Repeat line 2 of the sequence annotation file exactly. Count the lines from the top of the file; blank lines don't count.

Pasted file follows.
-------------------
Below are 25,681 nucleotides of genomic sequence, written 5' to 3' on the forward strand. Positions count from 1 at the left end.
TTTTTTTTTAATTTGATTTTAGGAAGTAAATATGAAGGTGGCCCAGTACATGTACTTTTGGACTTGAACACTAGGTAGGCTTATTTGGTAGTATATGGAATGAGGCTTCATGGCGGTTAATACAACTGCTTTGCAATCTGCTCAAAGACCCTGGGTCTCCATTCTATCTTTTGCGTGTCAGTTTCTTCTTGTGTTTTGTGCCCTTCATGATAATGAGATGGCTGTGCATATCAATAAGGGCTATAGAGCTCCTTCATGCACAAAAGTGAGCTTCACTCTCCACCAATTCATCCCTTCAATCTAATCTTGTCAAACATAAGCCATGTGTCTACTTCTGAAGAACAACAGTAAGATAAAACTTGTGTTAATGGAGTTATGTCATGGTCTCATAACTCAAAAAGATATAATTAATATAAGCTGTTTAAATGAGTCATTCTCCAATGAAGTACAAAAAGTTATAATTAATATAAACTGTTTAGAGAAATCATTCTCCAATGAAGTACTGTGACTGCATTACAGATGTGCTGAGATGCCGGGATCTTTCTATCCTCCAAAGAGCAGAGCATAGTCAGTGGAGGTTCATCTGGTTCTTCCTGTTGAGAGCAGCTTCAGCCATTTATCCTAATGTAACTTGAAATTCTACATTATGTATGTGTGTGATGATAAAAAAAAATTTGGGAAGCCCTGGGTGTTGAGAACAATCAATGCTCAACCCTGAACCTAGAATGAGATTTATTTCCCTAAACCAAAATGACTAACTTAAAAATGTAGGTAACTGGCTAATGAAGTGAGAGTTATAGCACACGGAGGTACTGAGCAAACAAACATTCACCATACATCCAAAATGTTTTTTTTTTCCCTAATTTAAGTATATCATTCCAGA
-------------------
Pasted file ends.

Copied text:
TTTTTTTTTAATTTGATTTTAGGAAGTAAATATGAAGGTGGCCCAGTACATGTACTTTTGGACTTGAACACTAGGTAGGCTTATTTGGTAGTATATGGAATGAGGCTTCATGGCGGTTAATACAACTGCTTTGCAATCTGCTCAAAGACCCTGGGTCTCCATTCTATCTTTTGCGTGTCAGTTTCTTCTTGTGTTTTGTGCCCTTCATGATAATGAGATGGCTGTGCATATCAATAAGGGCTATAGAGCTCCTTCATGCACAAAAGTGAGCTTCACTCTCCACCAATTCATCCCTTCAATCTAATCTTGTCAAACATAAGCCATGTGTCTACTTCTGAAGAACAACAGTAAGATAAAACTTGTGTTAATGGAGTTATGTCATGGTCTCATAACTCAAAAAGATATAATTAATATAAGCTGTTTAAATGAGTCATTCTCCAATGAAGTACAAAAAGTTATAATTAATATAAACTGTTTAGAGAAATCATTCTCCAATGAAGTACTGTGACTGCATTACAGATGTGCTGAGATGCCGGGATCTTTCTATCCTCCAAAGAGCAGAGCATAGTCAGTGGAGGTTCATCTGGTTCTTCCTGTTGAGAGCAGCTTCAGCCATTTATCCTAATGTAACTTGAAATTCTACATTATGTATGTGTGTGATGATAAAAAAAAATTTGGGAAGCCCTGGGTGTTGAGAACAATCAATGCTCAACCCTGAACCTAGAATGAGATTTATTTCCCTAAACCAAAATGACTAACTTAAAAATGTAGGTAACTGGCTAATGAAGTGAGAGTTATAGCACACGGAGGTACTGAGCAAACAAACATTCACCATACATCCAAAATGTTTTTTTTTTCCCTAATTTAAGTATATCATTCCAGA